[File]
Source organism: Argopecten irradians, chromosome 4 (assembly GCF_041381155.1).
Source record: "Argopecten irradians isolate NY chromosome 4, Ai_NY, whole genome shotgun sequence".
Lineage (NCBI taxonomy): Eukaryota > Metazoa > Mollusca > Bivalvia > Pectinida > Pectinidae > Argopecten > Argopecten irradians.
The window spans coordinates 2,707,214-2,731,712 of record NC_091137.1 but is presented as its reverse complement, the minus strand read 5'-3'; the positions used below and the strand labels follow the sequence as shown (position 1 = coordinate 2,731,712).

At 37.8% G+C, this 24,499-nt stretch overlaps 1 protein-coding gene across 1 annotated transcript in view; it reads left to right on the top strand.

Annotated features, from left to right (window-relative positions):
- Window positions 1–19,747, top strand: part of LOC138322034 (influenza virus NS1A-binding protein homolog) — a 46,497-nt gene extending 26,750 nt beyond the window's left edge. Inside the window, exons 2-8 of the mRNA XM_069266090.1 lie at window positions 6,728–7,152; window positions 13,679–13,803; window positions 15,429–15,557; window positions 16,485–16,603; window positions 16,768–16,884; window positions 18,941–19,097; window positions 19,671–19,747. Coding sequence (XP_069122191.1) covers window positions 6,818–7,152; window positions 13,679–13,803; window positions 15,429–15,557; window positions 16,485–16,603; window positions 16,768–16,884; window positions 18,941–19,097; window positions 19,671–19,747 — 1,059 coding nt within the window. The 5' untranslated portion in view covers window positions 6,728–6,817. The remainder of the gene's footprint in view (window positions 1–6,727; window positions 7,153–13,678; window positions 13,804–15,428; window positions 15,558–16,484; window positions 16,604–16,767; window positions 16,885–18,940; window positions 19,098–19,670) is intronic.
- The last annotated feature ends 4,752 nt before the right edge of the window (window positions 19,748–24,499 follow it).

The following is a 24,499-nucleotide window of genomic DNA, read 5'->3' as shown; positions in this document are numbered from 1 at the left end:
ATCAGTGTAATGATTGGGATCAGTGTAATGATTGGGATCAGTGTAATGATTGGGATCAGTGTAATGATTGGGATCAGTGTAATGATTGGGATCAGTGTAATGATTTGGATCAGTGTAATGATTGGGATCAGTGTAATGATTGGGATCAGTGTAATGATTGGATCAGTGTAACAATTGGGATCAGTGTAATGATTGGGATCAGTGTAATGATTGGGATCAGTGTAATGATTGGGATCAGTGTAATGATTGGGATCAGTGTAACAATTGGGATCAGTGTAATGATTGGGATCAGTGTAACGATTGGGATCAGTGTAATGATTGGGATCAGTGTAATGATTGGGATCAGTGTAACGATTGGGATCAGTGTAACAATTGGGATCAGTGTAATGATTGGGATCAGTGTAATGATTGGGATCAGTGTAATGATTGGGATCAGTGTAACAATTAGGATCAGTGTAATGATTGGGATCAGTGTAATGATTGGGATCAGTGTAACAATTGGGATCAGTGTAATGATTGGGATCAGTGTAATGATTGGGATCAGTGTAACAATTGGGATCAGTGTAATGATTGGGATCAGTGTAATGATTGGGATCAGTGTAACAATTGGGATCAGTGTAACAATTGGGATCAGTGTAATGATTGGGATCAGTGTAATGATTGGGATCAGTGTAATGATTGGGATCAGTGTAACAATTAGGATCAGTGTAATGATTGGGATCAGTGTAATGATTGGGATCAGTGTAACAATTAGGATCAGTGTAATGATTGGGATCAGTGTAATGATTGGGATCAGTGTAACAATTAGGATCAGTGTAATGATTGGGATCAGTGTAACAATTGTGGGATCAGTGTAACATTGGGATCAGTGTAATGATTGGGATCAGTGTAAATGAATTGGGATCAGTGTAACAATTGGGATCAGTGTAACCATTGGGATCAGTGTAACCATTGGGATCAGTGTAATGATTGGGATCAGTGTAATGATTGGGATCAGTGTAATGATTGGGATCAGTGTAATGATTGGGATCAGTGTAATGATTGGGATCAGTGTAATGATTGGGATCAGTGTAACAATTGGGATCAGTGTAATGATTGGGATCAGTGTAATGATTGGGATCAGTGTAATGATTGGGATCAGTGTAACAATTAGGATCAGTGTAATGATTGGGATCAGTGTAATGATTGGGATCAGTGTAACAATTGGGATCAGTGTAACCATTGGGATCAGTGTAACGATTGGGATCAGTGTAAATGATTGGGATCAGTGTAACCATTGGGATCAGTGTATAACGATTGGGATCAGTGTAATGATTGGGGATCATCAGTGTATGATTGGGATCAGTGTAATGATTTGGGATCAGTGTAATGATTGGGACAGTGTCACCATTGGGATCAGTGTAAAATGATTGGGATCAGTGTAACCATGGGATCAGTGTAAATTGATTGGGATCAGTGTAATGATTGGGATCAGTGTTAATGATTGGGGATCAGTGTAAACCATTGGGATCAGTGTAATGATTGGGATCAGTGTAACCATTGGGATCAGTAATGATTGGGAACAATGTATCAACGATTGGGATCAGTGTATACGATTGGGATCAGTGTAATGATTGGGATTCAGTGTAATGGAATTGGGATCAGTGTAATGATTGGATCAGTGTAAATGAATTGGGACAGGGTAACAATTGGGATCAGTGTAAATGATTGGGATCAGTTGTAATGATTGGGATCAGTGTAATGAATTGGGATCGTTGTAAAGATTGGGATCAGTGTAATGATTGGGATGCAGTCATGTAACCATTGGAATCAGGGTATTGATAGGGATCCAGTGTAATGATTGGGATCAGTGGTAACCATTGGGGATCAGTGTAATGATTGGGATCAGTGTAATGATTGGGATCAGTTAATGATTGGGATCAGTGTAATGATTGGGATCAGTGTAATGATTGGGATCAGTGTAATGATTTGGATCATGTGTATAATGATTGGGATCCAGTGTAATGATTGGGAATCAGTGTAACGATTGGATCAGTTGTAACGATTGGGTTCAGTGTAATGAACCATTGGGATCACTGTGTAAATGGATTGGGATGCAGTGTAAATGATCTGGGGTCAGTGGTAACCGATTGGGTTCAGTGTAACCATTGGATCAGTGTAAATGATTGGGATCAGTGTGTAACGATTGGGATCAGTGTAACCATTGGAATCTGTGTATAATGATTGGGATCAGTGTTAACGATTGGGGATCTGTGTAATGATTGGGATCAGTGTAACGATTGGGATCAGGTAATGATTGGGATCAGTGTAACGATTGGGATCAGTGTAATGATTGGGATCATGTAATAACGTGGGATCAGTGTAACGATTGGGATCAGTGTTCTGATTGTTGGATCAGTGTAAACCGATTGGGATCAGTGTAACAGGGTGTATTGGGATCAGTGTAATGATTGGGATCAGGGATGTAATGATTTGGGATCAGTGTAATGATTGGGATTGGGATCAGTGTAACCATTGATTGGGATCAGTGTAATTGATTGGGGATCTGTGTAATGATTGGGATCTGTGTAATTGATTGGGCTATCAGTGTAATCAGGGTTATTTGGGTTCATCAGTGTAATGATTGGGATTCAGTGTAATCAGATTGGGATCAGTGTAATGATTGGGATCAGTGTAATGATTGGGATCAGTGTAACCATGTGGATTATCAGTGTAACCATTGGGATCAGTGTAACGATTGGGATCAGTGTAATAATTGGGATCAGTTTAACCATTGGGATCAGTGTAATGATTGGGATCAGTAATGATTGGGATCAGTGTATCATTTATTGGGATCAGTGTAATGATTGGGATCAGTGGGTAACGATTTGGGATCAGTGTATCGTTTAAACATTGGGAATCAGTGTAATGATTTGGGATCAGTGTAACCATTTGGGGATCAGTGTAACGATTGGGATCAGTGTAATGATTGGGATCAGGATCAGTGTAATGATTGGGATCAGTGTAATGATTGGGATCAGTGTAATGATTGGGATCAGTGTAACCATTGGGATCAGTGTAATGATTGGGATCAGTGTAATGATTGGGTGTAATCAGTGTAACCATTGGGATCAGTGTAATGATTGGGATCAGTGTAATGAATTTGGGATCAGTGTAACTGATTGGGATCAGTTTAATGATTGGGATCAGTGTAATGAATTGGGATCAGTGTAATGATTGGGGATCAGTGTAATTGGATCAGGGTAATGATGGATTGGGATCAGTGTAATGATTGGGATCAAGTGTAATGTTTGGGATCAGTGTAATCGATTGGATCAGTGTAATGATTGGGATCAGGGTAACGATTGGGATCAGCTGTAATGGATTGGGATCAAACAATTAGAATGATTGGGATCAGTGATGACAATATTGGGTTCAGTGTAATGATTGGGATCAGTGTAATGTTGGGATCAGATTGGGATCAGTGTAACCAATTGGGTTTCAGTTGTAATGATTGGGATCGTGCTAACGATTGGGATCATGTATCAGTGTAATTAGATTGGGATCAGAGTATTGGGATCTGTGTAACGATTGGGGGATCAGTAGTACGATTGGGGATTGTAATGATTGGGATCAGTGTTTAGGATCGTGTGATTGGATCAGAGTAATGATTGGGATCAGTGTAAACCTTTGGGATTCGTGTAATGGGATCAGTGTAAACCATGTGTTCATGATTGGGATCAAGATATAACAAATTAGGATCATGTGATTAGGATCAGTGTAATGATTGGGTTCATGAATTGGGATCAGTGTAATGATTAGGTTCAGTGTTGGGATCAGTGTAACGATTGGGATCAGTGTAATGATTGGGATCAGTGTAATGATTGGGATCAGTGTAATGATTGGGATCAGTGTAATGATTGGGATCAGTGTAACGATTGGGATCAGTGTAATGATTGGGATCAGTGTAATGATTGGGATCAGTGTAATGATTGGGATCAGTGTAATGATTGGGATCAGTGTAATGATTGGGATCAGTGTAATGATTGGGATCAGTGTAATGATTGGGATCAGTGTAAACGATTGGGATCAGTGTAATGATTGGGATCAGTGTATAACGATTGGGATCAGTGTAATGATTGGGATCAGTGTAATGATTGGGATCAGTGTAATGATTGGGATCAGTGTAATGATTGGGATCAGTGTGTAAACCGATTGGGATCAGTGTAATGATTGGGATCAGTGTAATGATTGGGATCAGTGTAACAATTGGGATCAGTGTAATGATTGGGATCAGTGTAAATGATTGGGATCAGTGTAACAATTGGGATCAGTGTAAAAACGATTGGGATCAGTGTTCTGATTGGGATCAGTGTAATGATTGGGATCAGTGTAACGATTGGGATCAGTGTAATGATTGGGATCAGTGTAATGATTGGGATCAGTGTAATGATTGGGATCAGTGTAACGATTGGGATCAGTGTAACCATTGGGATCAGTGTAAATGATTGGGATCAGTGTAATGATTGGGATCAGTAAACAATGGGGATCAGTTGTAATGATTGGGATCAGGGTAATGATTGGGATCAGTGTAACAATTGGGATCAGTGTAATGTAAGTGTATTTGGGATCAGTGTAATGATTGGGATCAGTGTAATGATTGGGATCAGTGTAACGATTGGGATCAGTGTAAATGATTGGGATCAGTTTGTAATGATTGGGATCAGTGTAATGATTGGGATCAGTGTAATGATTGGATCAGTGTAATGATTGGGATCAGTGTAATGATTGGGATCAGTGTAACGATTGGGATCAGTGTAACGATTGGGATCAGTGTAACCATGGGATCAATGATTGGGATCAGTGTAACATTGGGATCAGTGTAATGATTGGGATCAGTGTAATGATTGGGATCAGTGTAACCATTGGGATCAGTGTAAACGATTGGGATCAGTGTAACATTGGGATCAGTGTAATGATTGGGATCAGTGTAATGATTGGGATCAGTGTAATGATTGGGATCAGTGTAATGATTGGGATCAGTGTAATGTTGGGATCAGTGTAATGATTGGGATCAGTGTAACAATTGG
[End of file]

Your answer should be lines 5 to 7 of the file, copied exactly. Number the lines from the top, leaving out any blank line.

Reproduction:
At 37.8% G+C, this 24,499-nt stretch overlaps 1 protein-coding gene across 1 annotated transcript in view; it reads left to right on the top strand.

Annotated features, from left to right (window-relative positions):
- Window positions 1–19,747, top strand: part of LOC138322034 (influenza virus NS1A-binding protein homolog) — a 46,497-nt gene extending 26,750 nt beyond the window's left edge. Inside the window, exons 2-8 of the mRNA XM_069266090.1 lie at window positions 6,728–7,152; window positions 13,679–13,803; window positions 15,429–15,557; window positions 16,485–16,603; window positions 16,768–16,884; window positions 18,941–19,097; window positions 19,671–19,747. Coding sequence (XP_069122191.1) covers window positions 6,818–7,152; window positions 13,679–13,803; window positions 15,429–15,557; window positions 16,485–16,603; window positions 16,768–16,884; window positions 18,941–19,097; window positions 19,671–19,747 — 1,059 coding nt within the window. The 5' untranslated portion in view covers window positions 6,728–6,817. The remainder of the gene's footprint in view (window positions 1–6,727; window positions 7,153–13,678; window positions 13,804–15,428; window positions 15,558–16,484; window positions 16,604–16,767; window positions 16,885–18,940; window positions 19,098–19,670) is intronic.